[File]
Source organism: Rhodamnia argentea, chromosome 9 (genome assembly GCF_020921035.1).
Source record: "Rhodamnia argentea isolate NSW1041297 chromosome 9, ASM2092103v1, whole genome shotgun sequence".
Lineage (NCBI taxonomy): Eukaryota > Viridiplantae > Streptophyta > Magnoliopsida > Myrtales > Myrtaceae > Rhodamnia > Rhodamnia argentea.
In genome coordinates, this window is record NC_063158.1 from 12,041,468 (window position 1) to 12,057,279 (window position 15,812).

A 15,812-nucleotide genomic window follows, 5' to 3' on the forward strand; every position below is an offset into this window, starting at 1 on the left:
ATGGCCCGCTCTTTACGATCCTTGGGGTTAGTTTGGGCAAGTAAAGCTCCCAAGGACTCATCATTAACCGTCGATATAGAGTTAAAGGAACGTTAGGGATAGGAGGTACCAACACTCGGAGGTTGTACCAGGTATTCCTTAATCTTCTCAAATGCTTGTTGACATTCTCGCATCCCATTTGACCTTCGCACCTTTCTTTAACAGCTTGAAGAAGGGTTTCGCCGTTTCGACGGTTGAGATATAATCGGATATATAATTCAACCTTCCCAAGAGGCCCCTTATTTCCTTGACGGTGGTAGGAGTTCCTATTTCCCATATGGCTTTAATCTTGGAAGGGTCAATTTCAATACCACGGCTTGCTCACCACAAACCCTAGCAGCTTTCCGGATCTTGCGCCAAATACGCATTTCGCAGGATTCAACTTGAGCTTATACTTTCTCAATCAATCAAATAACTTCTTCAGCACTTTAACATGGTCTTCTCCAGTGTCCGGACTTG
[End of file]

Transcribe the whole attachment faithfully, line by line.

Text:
Source organism: Rhodamnia argentea, chromosome 9 (genome assembly GCF_020921035.1).
Source record: "Rhodamnia argentea isolate NSW1041297 chromosome 9, ASM2092103v1, whole genome shotgun sequence".
Lineage (NCBI taxonomy): Eukaryota > Viridiplantae > Streptophyta > Magnoliopsida > Myrtales > Myrtaceae > Rhodamnia > Rhodamnia argentea.
In genome coordinates, this window is record NC_063158.1 from 12,041,468 (window position 1) to 12,057,279 (window position 15,812).

A 15,812-nucleotide genomic window follows, 5' to 3' on the forward strand; every position below is an offset into this window, starting at 1 on the left:
ATGGCCCGCTCTTTACGATCCTTGGGGTTAGTTTGGGCAAGTAAAGCTCCCAAGGACTCATCATTAACCGTCGATATAGAGTTAAAGGAACGTTAGGGATAGGAGGTACCAACACTCGGAGGTTGTACCAGGTATTCCTTAATCTTCTCAAATGCTTGTTGACATTCTCGCATCCCATTTGACCTTCGCACCTTTCTTTAACAGCTTGAAGAAGGGTTTCGCCGTTTCGACGGTTGAGATATAATCGGATATATAATTCAACCTTCCCAAGAGGCCCCTTATTTCCTTGACGGTGGTAGGAGTTCCTATTTCCCATATGGCTTTAATCTTGGAAGGGTCAATTTCAATACCACGGCTTGCTCACCACAAACCCTAGCAGCTTTCCGGATCTTGCGCCAAATACGCATTTCGCAGGATTCAACTTGAGCTTATACTTTCTCAATCAATCAAATAACTTCTTCAGCACTTTAACATGGTCTTCTCCAGTGTCCGGACTTG